What is the difference between RII, NII, QIB and anchor investor?
What is the difference between RII, NII, QIB and anchor investors
Hi friends, and welcome to this podcast by Angel Broking!
Chaliye dekhte hain what is the difference between RII, NII, QIB and anchor investors.
Kyun? Aapko laga ki acronyms sirf millennials aur gen z logon se aa jate hai kya? Sirf LOL aur ROFL aur YOLO aur FOMO jaise hi short forms hote hain? Ji nahi. The stock market loves short forms and acronyms! RII, NII and QIB are some abbreviations linked specifically to IPOs, which in itself is a short form for the Initial Public Offering of any given company - yaani ke the first time it offers its shares for sale to the general public.
Yeh categories IPOs mein prioritisation aur allotment ke liye banaya gaya hai just like flight boarding ke samey business class passengers, seniors or pregnant women ko priority diya jata hai.
The categorisation was introduced by SEBI.
RII is the short form for retail individual investor
NII is the abbreviation for non institutional investor
QIB is the acronym for qualified institutional bidder
Anchor investor toh already full form hi hai
These four categories were primarily created so that all types of investors and the maximum number of investors get a chance to participate in any IPO. Koi bhi IPO ke pehle public ko bahut excitement rehta hai. Log IPO mein share lene ke liye itna excited rehte hai kyunki it is seen as a lucrative earning opportunity. Sach bolu toh earning potential har IPO mein alag hai; investors ko thoda bahut soch samaj ke invest karna chahiye. Aaj ke discussion ke liye safe to say that IPO ke liye zyaada tar demand exceeds supply. Maximum investors ko chance dene ke liye hi SEBI ne yeh 4 categories introduce kiye hain. Every category compulsorily gets a certain percentage of the IPO.
Let's start by understanding the RII category.
Retail individual investors or RIIs have nothing less than 35 percent of the total shares offered to them. These investors are not permitted to buy shares worth more than Rs 200,000. Yeh limit rakha gaya hai taki zyaada public ko invest karne ka opportunity rahega this way. Resident Indians, non resident indians and HUFs may go ahead and apply in this category.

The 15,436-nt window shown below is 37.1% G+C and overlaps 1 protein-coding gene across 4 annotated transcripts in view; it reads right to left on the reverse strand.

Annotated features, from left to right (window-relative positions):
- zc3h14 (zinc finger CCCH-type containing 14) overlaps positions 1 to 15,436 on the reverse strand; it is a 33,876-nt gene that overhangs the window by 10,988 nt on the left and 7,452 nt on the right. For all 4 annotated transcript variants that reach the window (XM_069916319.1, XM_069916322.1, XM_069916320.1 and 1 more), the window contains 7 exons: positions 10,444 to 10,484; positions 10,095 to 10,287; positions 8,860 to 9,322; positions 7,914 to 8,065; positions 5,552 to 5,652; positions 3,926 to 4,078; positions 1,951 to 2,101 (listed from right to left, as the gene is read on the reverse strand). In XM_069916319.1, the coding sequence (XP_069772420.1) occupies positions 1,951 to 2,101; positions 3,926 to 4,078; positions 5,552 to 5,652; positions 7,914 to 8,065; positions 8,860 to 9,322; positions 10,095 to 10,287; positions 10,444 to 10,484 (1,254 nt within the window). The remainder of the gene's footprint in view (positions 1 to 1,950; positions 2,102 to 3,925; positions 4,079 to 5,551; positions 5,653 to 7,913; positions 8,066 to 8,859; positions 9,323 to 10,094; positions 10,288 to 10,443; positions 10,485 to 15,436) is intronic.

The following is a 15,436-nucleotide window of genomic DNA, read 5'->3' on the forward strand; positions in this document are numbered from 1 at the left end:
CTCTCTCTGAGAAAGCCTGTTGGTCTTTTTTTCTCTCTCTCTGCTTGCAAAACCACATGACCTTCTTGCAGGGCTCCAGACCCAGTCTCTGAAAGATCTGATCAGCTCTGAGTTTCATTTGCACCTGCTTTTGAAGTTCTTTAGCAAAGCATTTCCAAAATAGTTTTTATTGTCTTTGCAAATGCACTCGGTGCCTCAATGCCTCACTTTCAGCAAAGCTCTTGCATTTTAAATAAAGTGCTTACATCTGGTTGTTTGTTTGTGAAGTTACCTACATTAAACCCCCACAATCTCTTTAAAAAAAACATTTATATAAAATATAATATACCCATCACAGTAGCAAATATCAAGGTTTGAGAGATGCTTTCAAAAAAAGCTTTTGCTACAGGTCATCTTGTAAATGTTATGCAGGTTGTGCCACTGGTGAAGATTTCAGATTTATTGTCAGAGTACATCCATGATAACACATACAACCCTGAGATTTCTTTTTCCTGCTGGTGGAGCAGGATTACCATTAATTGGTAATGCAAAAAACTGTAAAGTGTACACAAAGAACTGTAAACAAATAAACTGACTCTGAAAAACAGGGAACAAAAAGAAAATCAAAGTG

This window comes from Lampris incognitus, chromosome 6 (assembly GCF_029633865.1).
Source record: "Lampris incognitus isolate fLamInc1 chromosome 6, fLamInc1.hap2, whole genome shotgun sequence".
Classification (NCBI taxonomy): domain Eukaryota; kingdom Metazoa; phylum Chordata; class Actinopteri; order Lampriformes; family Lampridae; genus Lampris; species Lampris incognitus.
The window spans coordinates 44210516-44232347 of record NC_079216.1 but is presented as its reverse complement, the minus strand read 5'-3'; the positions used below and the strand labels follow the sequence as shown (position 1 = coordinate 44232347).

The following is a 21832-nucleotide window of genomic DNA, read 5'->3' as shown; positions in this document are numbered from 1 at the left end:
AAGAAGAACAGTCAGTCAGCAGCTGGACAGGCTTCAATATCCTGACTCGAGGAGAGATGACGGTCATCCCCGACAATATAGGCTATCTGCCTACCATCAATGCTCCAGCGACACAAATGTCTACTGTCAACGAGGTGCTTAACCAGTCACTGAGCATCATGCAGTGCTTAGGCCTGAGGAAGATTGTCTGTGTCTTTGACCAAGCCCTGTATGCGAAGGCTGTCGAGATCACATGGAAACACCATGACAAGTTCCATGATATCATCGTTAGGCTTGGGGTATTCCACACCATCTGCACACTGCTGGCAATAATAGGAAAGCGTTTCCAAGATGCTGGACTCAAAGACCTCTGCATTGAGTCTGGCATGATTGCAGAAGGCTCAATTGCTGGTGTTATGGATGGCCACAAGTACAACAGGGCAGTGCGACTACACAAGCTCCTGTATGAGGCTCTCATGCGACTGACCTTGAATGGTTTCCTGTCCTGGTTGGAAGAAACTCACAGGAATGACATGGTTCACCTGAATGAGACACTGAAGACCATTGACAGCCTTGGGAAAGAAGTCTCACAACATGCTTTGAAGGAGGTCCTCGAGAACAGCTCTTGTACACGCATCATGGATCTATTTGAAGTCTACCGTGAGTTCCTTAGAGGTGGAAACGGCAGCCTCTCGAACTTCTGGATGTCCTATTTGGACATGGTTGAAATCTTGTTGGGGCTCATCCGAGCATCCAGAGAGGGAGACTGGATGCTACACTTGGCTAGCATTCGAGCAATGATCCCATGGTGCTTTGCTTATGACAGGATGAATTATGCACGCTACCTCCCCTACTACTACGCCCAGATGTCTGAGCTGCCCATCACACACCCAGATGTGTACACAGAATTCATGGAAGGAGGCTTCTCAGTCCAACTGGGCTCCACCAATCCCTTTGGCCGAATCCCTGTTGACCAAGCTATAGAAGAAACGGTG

35 percent of total shares allot karne ke baad bhi, IPO can be oversubscribed and there will not be sufficient shares to sell to all applicants for the IPO. Aise situation mein agar IPO is oversubscribed by two times, toh 1 out of every 2 investors gets the allotment. The same goes for oversubscribed by three times, four times and so on. The applications are selected by lottery draw.
Investors purchasing their IPO shares under the RII category may buy shares at the cut-off price. This is the price decided by the company based on demand for the IPO. Jab investors cut-off price mein IPO ke liye apply karte hai, they need to bid with a very high price, or the highest price. End mein agar a lower price is decided upon, toh RII ko balance amount vapas mil jata hai.
RII can pull out their bid up till the very day of the allotment
Non institutional investors, or NIIs are allotted nothing less than 15 percent of the IPO. Once again, investors in this category may apply for stock worth more than Rs 200,000. Resident indian individuals including HNI, NRIs who qualify and HUFs may apply in this category as may companies, trusts, scientific institutions and societies.
The 15 percent allotment often falls very short for this category as there is usually quite a bit of demand. Oversubscription ke samey allotment proportionate rehta hai. Agar IPO is oversubscribed 10 times, investors who applied for say 100 shares will get 10 shares.
NII can pull out their application up till the very day of the allotment
As you might have noticed a lot of the rules for RII are also applicable to NII. Important difference yeh hai ki NII cannot bid at cut-off price.
Qualified institutional bidders (jisse QIBs bhi bola jata hai) are the big investors, jaise ki banks, mutual funds aur dusre financial institutions. Inko 50 percent of the total offer mil jata hai. Any investor applying under this category must possess a SEBI registration.
These investors are not allowed to bid at cut-off price. They are also not allowed to withdraw their bids once the IPO has closed. SEBI ke rules ke hisaab se yeh QIB investors ke liye prohibited hai. Unlike the prior two categories they cannot wait until just prior to allotment to withdraw.
Anchor investors are QIBs jo 10 crore ya 10 crore se zyaada amount invest kar rahe hai. Up to 60 percent of QIBs may be anchor investors. Anchor investors ke liye alag offer period rehta hai aur alag offer price bhi set kiya jata hai.
As you can imagine anchor investors create some buzz around any IPO prior to it actually hitting the market. Hero log hai yeh.
Kai rules rehte hai jaise ki merchant banks of the company, aur promoters ke blood relatives… yeh log anchor investor nahi ban sakte hai.
Chahe IPO mein invest karna chahte ho ya existing stocks khareedna chahte ho, you can kickstart your investment journey with Angel Broking. The Angel Broking app is free for download. Aap apne stock market knowledge ko bada sakte ho with free access to blogs, videos and other podcasts. Trading account toh kafi jaldi ban sakta hai within 1 to 2 working days.
It is true ke IPO creates a lot of excitement in the market, lekin do not follow the herd. Research kar ke khud judge kar lo - kya yeh investment mein earnings ki potential hai ya nahi? Milte hain next podcast par.
Until then, goodbye from angel broking, and happy investing!